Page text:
MMO Gamers are getting smarter. Â That’s the thought I had while driving home from work today. Â Seven years ago when we started this blog, I realized that Graev and I had experience with games — particularly MMOs — not found among your typical “gamers.” Â People simply weren’t thinking about games. Â They played them. Â Some wrote about them. Â But most people were not formulating any additional thought around why they play a particular game, or whether or not a game would be successful based on the sum of its parts. Â All of that is changing.
Places like Reddit are full of niche communities (and some not so niche at all) with brilliant ideas and ways of looking at games. Â Although I often view Reddit as a hive mind, you can’t argue with their ability to see right the bs and get results. Â Reddit gives CEOs of big studios a reason to comment, influences game direction, and has created an unprecedented level of transparency. Â Blogs are incredibly common now. Â Even the occasional live stream has someone with a decent amount of insight.
The WoW generation is becoming jaded. Â This is a subject for another time, but I feel the WoW generation is over in the sense that people are no longer entering that group of people. Â It ended in 2012. Â Blizzard knows this. Â Their marketing strategy has changed to one of increasing current user consumption. Â Now that we have the old guard (1995-2003) and the WoW generation (2004-2012) each finding themselves removed from the current spotlight, there’s a power vacuum. Â I honestly believe any MMO releasing in 2014 is going to be shredded by a failure to appeal to the older generations, and having no idea how to appeal to the newer ones.
WildStar is attempting to be the class clown. Â They act ridiculous and zany to get attention and distract from the fact that nothing of real value is being introduced. Â WildStar releases on the last leg of the WoW generation, but luckily someone there had juuuuuust enough insight to know they needed to do a throwback to a few older mechanics. Â It won’t work in the long run. Â That generation is finally too smart to fall for it. Â I never thought I would say that. Â Then we have ESO which Â is simply being obliterated by common sense well in advance. Â I feel bad in a way; someone there clearly saw the shift but way too late to do anything. Â Now you have a game that won’t appeal to the MMO market it’s launching into, and won’t appeal to its namesake either. Â Don’t get me wrong. Â I’m sure both will benefit from the fact that there’s nothing else to play. Â That has 3-monther written all over it, though.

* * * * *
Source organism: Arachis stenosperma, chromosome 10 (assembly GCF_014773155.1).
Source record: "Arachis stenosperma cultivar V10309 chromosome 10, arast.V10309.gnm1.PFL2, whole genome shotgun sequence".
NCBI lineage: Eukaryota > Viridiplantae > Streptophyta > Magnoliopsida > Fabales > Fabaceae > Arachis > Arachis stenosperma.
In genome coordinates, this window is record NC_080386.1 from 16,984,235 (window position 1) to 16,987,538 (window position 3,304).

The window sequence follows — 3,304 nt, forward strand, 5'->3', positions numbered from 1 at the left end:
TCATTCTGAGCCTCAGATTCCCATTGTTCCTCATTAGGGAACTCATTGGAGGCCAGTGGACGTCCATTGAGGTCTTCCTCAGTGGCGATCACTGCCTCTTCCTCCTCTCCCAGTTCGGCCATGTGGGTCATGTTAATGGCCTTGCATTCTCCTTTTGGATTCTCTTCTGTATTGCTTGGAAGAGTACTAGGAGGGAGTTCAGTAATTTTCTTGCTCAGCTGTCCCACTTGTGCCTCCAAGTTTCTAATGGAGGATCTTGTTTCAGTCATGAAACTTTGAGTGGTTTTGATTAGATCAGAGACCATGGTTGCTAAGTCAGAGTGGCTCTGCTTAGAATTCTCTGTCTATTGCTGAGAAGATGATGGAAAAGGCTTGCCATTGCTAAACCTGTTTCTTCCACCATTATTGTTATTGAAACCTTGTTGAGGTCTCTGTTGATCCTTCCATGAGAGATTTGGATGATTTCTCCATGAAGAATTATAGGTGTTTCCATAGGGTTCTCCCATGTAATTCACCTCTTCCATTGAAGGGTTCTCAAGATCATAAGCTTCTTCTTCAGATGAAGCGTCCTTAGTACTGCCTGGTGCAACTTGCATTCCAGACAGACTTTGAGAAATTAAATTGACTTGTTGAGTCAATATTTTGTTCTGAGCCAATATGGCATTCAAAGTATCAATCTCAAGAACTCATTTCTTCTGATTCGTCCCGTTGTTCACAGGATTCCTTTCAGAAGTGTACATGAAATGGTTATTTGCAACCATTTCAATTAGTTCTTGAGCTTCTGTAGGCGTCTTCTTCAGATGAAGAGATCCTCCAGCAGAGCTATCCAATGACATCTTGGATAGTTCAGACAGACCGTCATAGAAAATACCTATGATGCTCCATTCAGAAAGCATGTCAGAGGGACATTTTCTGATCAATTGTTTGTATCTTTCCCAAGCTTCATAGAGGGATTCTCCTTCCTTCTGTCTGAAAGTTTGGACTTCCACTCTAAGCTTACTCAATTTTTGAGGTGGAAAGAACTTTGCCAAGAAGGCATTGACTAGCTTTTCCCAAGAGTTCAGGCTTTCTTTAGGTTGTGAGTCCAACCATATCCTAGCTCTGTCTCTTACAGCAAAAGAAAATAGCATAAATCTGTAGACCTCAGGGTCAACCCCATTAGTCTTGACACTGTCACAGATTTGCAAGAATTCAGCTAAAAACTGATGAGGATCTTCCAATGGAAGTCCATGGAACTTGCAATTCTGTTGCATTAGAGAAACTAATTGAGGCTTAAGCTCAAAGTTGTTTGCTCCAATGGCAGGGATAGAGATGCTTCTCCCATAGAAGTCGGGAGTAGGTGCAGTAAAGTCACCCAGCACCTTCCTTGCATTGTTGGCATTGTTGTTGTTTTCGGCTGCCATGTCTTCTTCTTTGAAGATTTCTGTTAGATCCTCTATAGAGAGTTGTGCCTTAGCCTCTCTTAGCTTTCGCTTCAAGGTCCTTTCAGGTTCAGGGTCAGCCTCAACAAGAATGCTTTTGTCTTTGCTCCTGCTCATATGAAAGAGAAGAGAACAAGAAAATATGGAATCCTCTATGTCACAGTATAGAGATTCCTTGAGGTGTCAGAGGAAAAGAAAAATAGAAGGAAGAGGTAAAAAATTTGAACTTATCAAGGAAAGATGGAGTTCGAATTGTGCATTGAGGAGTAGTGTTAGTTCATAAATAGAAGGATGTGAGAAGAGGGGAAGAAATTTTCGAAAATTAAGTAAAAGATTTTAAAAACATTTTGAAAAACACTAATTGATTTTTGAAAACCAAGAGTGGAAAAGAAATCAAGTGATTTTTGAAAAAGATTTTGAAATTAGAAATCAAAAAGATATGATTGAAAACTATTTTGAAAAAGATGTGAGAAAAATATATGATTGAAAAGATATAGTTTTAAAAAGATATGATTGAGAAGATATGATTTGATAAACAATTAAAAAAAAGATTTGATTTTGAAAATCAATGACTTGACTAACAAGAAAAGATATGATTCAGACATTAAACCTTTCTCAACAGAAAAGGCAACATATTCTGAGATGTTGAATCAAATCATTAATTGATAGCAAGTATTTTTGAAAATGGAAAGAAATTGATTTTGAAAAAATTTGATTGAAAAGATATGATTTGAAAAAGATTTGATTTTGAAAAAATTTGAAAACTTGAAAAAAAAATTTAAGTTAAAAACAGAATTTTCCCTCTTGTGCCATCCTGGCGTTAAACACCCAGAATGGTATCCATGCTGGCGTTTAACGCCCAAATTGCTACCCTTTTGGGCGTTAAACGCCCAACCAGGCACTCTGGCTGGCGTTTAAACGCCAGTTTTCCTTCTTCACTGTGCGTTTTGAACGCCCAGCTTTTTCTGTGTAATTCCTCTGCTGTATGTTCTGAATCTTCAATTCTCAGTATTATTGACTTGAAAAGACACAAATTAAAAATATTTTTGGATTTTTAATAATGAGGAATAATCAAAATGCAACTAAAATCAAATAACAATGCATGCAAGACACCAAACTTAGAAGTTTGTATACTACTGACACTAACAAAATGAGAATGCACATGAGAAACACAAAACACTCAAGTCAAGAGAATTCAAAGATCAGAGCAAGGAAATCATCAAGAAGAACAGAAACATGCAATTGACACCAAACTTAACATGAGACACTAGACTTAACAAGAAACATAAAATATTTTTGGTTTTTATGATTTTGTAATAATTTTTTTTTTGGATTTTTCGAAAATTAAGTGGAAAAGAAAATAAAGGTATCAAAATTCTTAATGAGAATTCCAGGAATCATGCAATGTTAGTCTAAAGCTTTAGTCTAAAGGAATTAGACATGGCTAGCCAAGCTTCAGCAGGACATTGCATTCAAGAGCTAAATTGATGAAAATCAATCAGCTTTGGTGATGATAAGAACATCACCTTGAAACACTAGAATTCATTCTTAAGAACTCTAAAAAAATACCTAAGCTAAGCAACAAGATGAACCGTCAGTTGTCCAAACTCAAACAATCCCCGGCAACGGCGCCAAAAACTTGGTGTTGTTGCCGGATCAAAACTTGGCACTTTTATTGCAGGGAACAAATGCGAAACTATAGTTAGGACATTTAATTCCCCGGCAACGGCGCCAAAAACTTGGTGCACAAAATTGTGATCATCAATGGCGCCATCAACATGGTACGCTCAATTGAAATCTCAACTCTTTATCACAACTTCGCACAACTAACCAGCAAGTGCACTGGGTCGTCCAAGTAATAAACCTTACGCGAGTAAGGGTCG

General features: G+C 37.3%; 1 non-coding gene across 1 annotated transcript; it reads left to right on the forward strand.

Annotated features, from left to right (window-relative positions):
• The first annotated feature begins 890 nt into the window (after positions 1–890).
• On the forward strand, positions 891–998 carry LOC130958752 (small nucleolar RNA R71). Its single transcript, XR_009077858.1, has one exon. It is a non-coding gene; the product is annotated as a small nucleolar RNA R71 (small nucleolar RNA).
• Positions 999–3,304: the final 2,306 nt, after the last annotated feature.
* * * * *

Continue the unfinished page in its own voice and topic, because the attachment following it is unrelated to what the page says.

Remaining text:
Marketing MMOs is going to become much harder now. Â Who are the big publishers marketing to now that a third generation of players is beginning to enter the market? Â Cinematic trailers and fancy graphics aren’t enough. Â Heck, screw marketing. Â What is going to be done about the DESIGN side of things? Â Â Indie game development and consumption is on the rise. Â Free to Play didn’t take off as a clear cut model for developing MMOs like many thought it would. Â There’s this void waiting to be filled. Â Who will have the next golden idea? Will it be EverQuest Next? Camelot Unchained?
This will be an interesting era for us to watch and write about. Â Clearly it won’t be easy for anyone. Â Many of our readers have already expressed to me that they haven’t touched their PC in a year, or stopped playing MMOs 6-12 months ago. Â They claim nothing looks good enough to bring them back. Â That’s both a problem and an opportunity. Â This should be interesting indeed.
I should close here by thanking our readers. Â I know you have many choices for your gaming commentary, and I thank you for choosing to include us. Â Gaming discussion is being taken to a higher, more intelligent level. Â I’ve noticed it from you in our comments, and I only hope to continue that in our writing.